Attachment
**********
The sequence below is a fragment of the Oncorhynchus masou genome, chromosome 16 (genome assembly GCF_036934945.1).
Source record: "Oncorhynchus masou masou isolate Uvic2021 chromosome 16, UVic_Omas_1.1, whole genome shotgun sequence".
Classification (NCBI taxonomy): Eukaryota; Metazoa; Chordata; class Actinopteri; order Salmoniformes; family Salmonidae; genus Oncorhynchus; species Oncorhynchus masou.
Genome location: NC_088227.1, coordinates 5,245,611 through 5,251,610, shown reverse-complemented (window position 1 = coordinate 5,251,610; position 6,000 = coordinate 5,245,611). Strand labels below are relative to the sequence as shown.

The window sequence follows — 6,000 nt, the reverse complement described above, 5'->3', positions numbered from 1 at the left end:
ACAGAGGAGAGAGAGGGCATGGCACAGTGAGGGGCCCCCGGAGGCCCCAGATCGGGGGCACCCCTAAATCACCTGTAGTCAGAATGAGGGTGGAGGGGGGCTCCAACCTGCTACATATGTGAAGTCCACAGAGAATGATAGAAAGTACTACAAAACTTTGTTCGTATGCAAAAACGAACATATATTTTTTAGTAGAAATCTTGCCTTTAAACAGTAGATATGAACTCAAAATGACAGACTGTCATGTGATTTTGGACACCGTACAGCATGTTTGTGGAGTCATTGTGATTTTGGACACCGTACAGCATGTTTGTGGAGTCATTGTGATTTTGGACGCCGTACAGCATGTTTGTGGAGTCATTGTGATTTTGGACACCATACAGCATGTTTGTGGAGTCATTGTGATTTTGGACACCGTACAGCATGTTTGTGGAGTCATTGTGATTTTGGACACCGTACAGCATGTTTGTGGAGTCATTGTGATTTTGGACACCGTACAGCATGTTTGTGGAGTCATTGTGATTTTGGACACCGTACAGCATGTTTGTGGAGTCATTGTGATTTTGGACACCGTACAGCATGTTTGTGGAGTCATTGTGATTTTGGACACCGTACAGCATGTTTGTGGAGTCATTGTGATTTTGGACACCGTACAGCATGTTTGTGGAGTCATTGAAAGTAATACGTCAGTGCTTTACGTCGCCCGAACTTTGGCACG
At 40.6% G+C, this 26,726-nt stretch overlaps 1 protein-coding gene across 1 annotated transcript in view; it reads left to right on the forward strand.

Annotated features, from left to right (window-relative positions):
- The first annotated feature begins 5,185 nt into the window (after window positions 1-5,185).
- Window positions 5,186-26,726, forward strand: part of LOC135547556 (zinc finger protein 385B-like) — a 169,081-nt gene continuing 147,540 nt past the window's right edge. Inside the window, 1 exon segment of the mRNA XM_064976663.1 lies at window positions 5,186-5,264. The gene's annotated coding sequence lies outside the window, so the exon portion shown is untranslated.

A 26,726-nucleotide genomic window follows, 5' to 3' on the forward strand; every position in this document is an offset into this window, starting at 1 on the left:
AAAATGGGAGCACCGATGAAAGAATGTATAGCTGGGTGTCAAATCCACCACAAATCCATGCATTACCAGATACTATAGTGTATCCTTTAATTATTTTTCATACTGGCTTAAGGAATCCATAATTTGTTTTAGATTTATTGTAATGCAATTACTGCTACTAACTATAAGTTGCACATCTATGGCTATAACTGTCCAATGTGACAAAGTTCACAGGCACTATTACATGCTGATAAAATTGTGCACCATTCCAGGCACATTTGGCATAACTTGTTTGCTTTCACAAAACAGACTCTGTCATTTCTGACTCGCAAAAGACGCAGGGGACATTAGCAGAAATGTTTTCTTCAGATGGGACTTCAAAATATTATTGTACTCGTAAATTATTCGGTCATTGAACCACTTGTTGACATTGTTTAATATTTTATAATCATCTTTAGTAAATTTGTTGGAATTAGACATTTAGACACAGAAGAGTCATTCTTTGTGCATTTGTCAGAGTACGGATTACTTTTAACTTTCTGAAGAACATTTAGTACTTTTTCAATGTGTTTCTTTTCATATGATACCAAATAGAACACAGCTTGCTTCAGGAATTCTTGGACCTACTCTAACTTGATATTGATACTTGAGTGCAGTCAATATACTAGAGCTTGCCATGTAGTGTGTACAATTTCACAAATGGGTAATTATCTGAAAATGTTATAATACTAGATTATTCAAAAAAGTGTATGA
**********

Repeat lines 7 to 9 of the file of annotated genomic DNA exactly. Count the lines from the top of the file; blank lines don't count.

At 40.6% G+C, this 26,726-nt stretch overlaps 1 protein-coding gene across 1 annotated transcript in view; it reads left to right on the forward strand.

Annotated features, from left to right (window-relative positions):
- The first annotated feature begins 5,185 nt into the window (after window positions 1-5,185).